• Students write compositions that describe and explain familiar objects, events, and experiences. Student writing demonstrates a command of standard American English and the drafting, research, and organizational strategies in Writing Standard 1.0.

WRITTEN AND ORAL ENGLISH LANGUAGE CONVENTIONS

  • Students write and speak with a command of standard English conventions appropriate to this grade level.

LISTENING AND SPEAKING
Listening and Speaking Strategies

  • Students listen critically and respond appropriately to oral communication. They speak in a manner that guides the listener to understand important ideas by using proper phrasing, pitch, and modulation.

Speaking Applications (Genres and Their Characteristics)

  • Students deliver brief recitations and oral presentations about familiar experiences or interests that are organized around a coherent thesis statement. Student speaking demonstrates a command of standard American English and the organizational and delivery strategies outlined in Listening and Speaking Standard 1.0.


History-Social Science
Continuity and Change

Students learn the story of their home state, unique in American history in terms of its vast and varied geography, its many waves of immigration beginning with pre-Columbian societies, its continuous diversity, economic energy, and rapid growth. In addition to the specific treatment of milestones in California history, students examine the state in the context of the rest of the nation, with an emphasis on the U.S. Constitution and the relationship between state and federal government.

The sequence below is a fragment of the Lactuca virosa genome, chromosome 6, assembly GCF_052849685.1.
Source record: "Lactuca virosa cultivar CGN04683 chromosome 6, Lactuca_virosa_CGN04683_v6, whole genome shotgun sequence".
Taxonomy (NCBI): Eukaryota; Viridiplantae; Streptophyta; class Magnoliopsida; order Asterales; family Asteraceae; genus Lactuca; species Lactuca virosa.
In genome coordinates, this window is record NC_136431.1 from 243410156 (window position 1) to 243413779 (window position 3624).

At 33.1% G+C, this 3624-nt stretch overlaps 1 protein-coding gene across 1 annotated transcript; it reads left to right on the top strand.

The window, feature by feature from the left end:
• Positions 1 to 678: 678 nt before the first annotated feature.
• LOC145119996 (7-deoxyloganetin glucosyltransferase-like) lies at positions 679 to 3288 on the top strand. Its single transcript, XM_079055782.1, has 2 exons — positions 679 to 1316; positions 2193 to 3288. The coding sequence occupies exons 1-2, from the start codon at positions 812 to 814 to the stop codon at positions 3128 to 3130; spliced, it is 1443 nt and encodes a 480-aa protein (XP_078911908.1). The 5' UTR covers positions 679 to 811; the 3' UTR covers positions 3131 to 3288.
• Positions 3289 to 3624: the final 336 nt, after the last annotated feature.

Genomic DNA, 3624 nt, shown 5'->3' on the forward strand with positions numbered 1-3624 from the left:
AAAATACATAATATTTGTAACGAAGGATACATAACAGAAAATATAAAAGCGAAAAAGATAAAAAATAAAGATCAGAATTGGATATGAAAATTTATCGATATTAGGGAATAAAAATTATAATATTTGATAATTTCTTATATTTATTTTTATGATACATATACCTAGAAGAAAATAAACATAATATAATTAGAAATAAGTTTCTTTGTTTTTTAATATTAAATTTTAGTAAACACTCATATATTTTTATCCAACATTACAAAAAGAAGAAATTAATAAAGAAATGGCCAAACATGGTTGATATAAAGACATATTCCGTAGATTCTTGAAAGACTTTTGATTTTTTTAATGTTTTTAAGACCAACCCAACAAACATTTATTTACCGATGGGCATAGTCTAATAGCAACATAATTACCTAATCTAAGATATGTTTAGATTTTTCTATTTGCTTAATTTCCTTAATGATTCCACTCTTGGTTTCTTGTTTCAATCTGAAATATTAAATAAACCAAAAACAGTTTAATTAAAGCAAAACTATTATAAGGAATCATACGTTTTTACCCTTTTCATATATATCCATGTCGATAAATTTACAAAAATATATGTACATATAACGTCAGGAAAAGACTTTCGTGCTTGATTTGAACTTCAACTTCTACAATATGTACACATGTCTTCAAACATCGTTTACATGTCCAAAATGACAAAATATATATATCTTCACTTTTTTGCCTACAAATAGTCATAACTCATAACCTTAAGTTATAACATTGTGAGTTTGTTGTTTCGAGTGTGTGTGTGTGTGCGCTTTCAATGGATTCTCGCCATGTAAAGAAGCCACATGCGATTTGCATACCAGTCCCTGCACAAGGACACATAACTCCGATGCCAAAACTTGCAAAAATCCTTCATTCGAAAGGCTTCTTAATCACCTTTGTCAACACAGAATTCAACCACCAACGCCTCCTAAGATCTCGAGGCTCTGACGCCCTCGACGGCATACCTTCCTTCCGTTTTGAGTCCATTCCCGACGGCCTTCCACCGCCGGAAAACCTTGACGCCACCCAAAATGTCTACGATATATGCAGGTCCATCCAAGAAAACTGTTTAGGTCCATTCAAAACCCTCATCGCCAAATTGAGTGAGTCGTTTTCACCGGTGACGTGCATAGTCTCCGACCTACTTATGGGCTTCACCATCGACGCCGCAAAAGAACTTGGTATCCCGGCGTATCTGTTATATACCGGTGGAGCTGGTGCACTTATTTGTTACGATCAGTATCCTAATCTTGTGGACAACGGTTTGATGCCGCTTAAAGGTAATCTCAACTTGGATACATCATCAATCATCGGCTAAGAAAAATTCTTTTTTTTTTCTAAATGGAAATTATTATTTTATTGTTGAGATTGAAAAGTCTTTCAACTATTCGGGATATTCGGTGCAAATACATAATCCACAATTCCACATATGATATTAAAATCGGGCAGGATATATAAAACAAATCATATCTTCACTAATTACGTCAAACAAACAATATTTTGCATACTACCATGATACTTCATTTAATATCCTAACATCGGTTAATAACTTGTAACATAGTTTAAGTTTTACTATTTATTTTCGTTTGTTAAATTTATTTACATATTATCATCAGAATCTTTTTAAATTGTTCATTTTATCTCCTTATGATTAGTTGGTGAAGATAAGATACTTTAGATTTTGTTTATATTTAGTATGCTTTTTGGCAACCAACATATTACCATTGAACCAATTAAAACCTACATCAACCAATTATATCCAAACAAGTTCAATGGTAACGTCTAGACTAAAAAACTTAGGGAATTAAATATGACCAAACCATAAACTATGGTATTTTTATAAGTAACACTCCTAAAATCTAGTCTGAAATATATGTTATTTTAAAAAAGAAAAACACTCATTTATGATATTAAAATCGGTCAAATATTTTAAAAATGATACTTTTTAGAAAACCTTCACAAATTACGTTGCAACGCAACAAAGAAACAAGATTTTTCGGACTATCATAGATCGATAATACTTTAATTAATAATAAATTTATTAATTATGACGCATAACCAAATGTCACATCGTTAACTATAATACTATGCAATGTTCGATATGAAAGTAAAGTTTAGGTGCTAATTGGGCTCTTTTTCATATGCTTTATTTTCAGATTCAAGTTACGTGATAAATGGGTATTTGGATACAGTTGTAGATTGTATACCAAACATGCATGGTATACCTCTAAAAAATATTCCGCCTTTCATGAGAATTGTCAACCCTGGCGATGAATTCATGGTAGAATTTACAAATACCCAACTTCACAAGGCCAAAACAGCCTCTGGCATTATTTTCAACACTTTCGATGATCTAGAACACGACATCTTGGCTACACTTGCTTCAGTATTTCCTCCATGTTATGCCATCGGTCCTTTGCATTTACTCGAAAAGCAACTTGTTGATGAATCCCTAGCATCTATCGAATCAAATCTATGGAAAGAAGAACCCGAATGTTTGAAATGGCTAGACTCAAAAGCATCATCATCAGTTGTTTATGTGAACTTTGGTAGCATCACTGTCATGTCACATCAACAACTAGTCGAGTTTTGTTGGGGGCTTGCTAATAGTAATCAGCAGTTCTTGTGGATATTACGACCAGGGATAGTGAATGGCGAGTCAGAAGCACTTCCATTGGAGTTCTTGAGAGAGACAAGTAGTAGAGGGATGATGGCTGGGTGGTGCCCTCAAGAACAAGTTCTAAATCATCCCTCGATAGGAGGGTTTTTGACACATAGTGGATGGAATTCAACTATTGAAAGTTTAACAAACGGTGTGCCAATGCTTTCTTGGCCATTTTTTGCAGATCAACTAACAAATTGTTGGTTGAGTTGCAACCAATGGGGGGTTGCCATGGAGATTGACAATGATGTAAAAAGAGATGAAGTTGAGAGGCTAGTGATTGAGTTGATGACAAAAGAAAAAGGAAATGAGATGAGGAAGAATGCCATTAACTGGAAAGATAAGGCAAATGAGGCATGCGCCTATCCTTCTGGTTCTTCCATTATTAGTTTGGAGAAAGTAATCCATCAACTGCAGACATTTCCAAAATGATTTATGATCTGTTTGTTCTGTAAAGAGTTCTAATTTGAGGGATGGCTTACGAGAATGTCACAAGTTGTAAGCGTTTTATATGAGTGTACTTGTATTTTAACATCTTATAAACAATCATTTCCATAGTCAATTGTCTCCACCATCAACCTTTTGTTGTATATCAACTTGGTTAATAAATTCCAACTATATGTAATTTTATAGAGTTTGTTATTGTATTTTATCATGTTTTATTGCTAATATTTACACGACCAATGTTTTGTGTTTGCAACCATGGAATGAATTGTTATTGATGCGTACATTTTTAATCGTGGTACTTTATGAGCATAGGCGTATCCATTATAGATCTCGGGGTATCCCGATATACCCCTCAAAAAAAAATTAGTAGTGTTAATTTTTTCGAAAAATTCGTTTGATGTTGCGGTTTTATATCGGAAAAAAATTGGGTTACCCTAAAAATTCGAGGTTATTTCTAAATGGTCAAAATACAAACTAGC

Students:

  • Demonstrate an understanding of the physical and human geographic features that define places and regions in California.
  • Describe the social, political, cultural and economic life and interactions among people of California from the pre-Columbian societies to the Spanish mission and Mexican rancho periods.
  • Explain the economic, social, and political life of California from the establishment of the Bear Flag Republic through the Mexican-American War, the Gold Rush and California statehood.
  • Explain how California became an agricultural and industrial power, tracing the transformation of the California economy and its political and cultural development since the 1850s.
  • Understand the structures, functions, and powers of the local, state, and federal governments as described in the U.S. Constitution.


Mathematics